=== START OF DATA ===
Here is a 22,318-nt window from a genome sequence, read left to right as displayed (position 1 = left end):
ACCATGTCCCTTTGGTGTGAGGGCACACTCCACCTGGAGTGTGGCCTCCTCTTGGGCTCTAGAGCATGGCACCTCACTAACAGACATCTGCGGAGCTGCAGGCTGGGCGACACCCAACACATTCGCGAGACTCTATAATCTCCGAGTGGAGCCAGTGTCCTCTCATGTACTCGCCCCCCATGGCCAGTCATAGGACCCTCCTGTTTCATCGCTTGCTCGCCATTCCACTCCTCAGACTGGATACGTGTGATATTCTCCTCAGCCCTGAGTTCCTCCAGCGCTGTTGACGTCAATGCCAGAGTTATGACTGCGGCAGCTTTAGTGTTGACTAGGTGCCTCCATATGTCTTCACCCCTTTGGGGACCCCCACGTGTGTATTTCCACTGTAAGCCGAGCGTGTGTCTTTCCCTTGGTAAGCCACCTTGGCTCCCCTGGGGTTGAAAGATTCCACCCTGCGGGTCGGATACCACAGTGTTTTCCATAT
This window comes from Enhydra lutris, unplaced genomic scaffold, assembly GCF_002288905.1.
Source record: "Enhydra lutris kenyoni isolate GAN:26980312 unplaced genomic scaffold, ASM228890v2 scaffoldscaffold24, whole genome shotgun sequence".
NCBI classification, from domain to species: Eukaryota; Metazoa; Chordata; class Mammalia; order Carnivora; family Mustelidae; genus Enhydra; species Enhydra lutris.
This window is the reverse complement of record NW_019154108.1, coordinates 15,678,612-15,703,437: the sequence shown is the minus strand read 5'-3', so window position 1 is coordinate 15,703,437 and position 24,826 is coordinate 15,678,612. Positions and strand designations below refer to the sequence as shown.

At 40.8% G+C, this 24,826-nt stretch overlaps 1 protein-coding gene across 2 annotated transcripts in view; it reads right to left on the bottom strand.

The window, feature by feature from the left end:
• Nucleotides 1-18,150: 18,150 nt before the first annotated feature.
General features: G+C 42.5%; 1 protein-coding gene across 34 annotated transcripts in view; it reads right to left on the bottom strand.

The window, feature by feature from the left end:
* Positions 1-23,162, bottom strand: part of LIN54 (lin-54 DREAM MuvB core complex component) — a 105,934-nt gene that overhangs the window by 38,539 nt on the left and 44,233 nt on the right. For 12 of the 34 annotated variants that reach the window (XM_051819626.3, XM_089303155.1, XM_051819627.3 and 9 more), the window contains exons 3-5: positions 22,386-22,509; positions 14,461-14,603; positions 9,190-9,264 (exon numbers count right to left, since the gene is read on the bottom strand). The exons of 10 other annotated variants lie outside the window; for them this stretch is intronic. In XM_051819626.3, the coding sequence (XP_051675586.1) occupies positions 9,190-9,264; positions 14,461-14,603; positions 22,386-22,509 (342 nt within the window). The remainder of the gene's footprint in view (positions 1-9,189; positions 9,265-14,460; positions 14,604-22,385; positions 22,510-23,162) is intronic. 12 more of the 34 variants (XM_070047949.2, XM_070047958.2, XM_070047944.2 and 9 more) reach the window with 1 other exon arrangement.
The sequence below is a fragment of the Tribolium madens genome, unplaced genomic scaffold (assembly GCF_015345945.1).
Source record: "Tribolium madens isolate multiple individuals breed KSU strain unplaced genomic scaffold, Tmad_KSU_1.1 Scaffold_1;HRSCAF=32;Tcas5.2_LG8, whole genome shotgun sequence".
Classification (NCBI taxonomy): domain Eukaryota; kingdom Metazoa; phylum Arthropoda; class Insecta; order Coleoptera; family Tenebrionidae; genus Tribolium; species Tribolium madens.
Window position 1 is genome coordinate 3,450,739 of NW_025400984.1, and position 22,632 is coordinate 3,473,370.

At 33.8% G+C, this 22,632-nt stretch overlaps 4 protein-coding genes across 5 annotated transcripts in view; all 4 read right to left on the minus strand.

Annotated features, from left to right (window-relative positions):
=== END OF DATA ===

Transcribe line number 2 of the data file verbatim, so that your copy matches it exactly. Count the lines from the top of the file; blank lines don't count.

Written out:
ACCATGTCCCTTTGGTGTGAGGGCACACTCCACCTGGAGTGTGGCCTCCTCTTGGGCTCTAGAGCATGGCACCTCACTAACAGACATCTGCGGAGCTGCAGGCTGGGCGACACCCAACACATTCGCGAGACTCTATAATCTCCGAGTGGAGCCAGTGTCCTCTCATGTACTCGCCCCCCATGGCCAGTCATAGGACCCTCCTGTTTCATCGCTTGCTCGCCATTCCACTCCTCAGACTGGATACGTGTGATATTCTCCTCAGCCCTGAGTTCCTCCAGCGCTGTTGACGTCAATGCCAGAGTTATGACTGCGGCAGCTTTAGTGTTGACTAGGTGCCTCCATATGTCTTCACCCCTTTGGGGACCCCCACGTGTGTATTTCCACTGTAAGCCGAGCGTGTGTCTTTCCCTTGGTAAGCCACCTTGGCTCCCCTGGGGTTGAAAGATTCCACCCTGCGGGTCGGATACCACAGTGTTTTCCATAT